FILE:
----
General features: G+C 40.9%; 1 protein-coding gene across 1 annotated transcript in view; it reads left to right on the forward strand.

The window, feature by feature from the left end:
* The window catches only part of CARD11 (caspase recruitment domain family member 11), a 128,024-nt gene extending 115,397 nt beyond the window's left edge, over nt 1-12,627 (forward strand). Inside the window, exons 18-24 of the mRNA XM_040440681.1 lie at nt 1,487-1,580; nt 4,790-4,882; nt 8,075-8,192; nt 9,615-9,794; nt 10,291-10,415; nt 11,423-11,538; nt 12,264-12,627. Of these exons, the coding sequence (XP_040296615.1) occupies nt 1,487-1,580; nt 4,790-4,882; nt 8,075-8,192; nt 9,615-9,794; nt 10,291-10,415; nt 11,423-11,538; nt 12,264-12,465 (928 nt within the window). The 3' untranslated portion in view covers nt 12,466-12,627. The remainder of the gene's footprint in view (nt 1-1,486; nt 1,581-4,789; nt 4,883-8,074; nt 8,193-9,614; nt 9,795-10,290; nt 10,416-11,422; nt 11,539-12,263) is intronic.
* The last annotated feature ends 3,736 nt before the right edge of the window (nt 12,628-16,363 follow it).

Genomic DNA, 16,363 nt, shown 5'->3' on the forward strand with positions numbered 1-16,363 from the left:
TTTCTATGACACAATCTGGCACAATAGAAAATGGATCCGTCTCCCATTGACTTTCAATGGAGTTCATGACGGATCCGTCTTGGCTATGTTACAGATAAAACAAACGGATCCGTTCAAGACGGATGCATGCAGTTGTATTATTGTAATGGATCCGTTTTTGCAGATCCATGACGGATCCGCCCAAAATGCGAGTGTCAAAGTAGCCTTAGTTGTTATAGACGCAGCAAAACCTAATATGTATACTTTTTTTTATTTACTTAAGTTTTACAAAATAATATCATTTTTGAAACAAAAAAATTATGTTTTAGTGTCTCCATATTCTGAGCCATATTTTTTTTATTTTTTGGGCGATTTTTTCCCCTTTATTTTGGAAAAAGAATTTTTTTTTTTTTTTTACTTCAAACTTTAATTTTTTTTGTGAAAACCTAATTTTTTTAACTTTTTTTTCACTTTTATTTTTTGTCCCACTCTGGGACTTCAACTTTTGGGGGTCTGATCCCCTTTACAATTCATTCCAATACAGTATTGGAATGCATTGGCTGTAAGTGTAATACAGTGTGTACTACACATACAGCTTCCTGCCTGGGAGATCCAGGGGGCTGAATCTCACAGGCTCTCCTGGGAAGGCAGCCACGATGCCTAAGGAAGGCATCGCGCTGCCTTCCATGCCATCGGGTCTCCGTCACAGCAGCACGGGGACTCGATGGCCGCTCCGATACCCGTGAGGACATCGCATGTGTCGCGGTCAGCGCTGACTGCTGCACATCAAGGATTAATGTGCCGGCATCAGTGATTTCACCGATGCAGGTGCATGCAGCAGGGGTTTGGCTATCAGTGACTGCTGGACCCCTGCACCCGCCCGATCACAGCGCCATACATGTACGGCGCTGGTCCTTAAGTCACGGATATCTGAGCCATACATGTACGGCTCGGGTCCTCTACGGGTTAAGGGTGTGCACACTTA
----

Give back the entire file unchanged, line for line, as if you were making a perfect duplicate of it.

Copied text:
General features: G+C 40.9%; 1 protein-coding gene across 1 annotated transcript in view; it reads left to right on the forward strand.

The window, feature by feature from the left end:
* The window catches only part of CARD11 (caspase recruitment domain family member 11), a 128,024-nt gene extending 115,397 nt beyond the window's left edge, over nt 1-12,627 (forward strand). Inside the window, exons 18-24 of the mRNA XM_040440681.1 lie at nt 1,487-1,580; nt 4,790-4,882; nt 8,075-8,192; nt 9,615-9,794; nt 10,291-10,415; nt 11,423-11,538; nt 12,264-12,627. Of these exons, the coding sequence (XP_040296615.1) occupies nt 1,487-1,580; nt 4,790-4,882; nt 8,075-8,192; nt 9,615-9,794; nt 10,291-10,415; nt 11,423-11,538; nt 12,264-12,465 (928 nt within the window). The 3' untranslated portion in view covers nt 12,466-12,627. The remainder of the gene's footprint in view (nt 1-1,486; nt 1,581-4,789; nt 4,883-8,074; nt 8,193-9,614; nt 9,795-10,290; nt 10,416-11,422; nt 11,539-12,263) is intronic.
* The last annotated feature ends 3,736 nt before the right edge of the window (nt 12,628-16,363 follow it).

Genomic DNA, 16,363 nt, shown 5'->3' on the forward strand with positions numbered 1-16,363 from the left:
TTTCTATGACACAATCTGGCACAATAGAAAATGGATCCGTCTCCCATTGACTTTCAATGGAGTTCATGACGGATCCGTCTTGGCTATGTTACAGATAAAACAAACGGATCCGTTCAAGACGGATGCATGCAGTTGTATTATTGTAATGGATCCGTTTTTGCAGATCCATGACGGATCCGCCCAAAATGCGAGTGTCAAAGTAGCCTTAGTTGTTATAGACGCAGCAAAACCTAATATGTATACTTTTTTTTATTTACTTAAGTTTTACAAAATAATATCATTTTTGAAACAAAAAAATTATGTTTTAGTGTCTCCATATTCTGAGCCATATTTTTTTTATTTTTTGGGCGATTTTTTCCCCTTTATTTTGGAAAAAGAATTTTTTTTTTTTTTTTACTTCAAACTTTAATTTTTTTTGTGAAAACCTAATTTTTTTAACTTTTTTTTCACTTTTATTTTTTGTCCCACTCTGGGACTTCAACTTTTGGGGGTCTGATCCCCTTTACAATTCATTCCAATACAGTATTGGAATGCATTGGCTGTAAGTGTAATACAGTGTGTACTACACATACAGCTTCCTGCCTGGGAGATCCAGGGGGCTGAATCTCACAGGCTCTCCTGGGAAGGCAGCCACGATGCCTAAGGAAGGCATCGCGCTGCCTTCCATGCCATCGGGTCTCCGTCACAGCAGCACGGGGACTCGATGGCCGCTCCGATACCCGTGAGGACATCGCATGTGTCGCGGTCAGCGCTGACTGCTGCACATCAAGGATTAATGTGCCGGCATCAGTGATTTCACCGATGCAGGTGCATGCAGCAGGGGTTTGGCTATCAGTGACTGCTGGACCCCTGCACCCGCCCGATCACAGCGCCATACATGTACGGCGCTGGTCCTTAAGTCACGGATATCTGAGCCATACATGTACGGCTCGGGTCCTCTACGGGTTAAGGGTGTGCACACTTA